06 August 2011

Managing Risk: 100 Years and Beyond...

Senior executives continue to wonder why they are continually surprised by certain incidents or events that take place within their enterprise. Operational Risk exposure is hard to manage, without a robust risk management system that is constantly monitoring the business environment you operate in and the people that work within that environment.

If you asked any CEO of a Fortune 500 company about their current financial condition or market position they would be able to answer with confidence and with valid facts and figures to support the statements. Yet if you were to ask the same CEO, about their current exposure to Operational Risks, you may get a "Deer in the Headlights" look followed by less than confident facts about their proactive, preventive or defensive strategies to address:

  • Governance, Regulatory and Compliance (GRC)
  • Employee Ethics, Malfeasance, Fraud and Corruption
  • Continuity of Business Systems Operations
  • Supply Chain Resilience
  • Litigation and Class Action Suits

Yet Operational Risks erode the corporate earnings and impact the reputation of the enterprise in the marketplace. The Board of Directors are charged with understanding Operational Risks and how these are being addressed in concert with the organizations strategies for growth or mergers and acquisitions. They are continually asking for more effective risk management systems from the organization and the CEO should be well versed in what, where, who and why they are addressing the threats and the likelihood of these events taking place.

The point is, as the CEO you have no idea when the next significant business disruption is going to take place that impacts the organization. Therefore, the CEO and the enterprise must accept the fact that these Operational Risk events are going to occur, and when they do, the CEO must know what to do immediately and who to assist them with the incident before them.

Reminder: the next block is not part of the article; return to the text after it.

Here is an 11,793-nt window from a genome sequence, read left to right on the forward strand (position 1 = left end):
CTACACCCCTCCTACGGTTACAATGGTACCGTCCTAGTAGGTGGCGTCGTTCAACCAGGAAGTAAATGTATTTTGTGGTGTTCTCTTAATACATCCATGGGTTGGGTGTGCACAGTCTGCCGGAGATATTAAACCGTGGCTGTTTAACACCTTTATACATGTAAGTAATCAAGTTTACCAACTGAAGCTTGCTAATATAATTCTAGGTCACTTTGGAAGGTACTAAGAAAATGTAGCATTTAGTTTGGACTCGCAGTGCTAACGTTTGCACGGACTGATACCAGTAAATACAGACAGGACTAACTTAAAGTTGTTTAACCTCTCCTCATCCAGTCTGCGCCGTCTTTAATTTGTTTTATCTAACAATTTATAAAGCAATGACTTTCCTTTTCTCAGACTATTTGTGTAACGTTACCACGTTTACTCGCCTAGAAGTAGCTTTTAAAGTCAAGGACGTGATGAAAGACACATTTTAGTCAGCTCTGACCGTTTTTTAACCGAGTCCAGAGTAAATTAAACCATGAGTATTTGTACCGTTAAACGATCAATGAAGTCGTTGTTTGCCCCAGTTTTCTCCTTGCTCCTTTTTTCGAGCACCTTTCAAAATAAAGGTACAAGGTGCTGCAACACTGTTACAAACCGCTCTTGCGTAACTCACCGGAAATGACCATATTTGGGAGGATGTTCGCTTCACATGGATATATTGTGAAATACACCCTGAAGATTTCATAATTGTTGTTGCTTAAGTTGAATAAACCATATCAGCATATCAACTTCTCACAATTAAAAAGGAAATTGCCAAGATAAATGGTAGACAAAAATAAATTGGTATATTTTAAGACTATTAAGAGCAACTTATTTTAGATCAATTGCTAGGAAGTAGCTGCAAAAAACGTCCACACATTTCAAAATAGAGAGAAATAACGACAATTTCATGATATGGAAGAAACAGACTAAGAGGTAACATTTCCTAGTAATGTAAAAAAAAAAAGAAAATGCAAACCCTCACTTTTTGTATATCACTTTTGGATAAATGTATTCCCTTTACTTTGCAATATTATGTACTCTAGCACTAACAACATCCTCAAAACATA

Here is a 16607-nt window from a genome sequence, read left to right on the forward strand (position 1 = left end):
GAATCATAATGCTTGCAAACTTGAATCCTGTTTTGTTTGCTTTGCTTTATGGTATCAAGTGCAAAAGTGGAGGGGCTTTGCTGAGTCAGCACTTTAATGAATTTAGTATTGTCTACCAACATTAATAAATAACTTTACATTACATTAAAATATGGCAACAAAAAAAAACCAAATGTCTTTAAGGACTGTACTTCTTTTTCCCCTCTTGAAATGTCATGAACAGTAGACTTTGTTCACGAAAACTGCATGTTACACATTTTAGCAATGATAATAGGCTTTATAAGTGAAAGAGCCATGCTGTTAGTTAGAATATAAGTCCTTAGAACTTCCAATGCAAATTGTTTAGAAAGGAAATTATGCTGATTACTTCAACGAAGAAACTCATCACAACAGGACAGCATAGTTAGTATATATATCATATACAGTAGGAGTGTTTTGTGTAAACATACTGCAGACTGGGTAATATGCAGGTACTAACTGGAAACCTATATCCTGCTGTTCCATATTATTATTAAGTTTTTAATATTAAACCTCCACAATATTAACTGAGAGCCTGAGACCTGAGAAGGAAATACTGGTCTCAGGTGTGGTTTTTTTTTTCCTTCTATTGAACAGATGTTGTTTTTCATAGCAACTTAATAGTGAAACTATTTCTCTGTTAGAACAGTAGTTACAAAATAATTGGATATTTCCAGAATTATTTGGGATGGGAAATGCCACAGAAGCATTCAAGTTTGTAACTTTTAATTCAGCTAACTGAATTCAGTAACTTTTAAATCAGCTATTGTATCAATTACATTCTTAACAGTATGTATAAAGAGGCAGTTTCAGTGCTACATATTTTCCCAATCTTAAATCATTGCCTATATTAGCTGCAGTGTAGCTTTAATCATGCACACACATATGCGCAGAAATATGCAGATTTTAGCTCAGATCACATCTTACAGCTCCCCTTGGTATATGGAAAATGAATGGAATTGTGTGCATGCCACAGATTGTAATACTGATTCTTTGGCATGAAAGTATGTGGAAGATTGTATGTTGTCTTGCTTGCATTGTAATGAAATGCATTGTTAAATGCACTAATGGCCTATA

So if this is the case, that you as a senior corporate leader agree that you can't ever know where or when the next threat is going to take place, then the question presents itself, what are you and the enterprise doing "Today" to mitigate the threat or prepare for the response? You see, every day is a training day and if the organization is not testing itself in some place or some way, the next incident that presents itself could be the final blow. The event that brings the entire enterprise to it's knees or the failure that changes the entire world's perception of who you are and what you represent.

With the stakes that high, wouldn't you want to know what people in the organization are doing each day to manage risks in their business unit, department and section? What are the contingency plans and when was the last time they were exercised? Is once a year enough, based upon the speed of change in your business environment? Maybe not.

Are you Indispensable? To your employees, your shareholders, your customers? The fact is that you and your organization are not as ready as you could be and you are not as indispensable as you want to be. There are plenty of examples out there on the planet however, that make sense to model or examine and to learn from based upon the way they behave in the marketplace and the value they bring from being so consistent, reputable and resilient to all that the risk environment can throw at them. They are not perfect, but maybe close:

Of the top 25 industrial corporations in the United States in 1900, only two remained on that list at the start of the 1960s. And of the top 25 companies on the Fortune 500 in 1961, only six remain there today. Some of the leaders of those companies that vanished were dealt a hand of bad luck. Others made poor choices. But the demise of most came about because they were unable simultaneously to manage their business of the day and to build their business of tomorrow. As you read this, IBM begins its 101st year. Today we take a moment to step back and view the longer arc of history. We’d like to share some of what we have learned—sometimes in humbling ways—on our journey so far. A century of corporate life has taught us this truth: To make an enduring impact over the long term, you have to manage for the long term.

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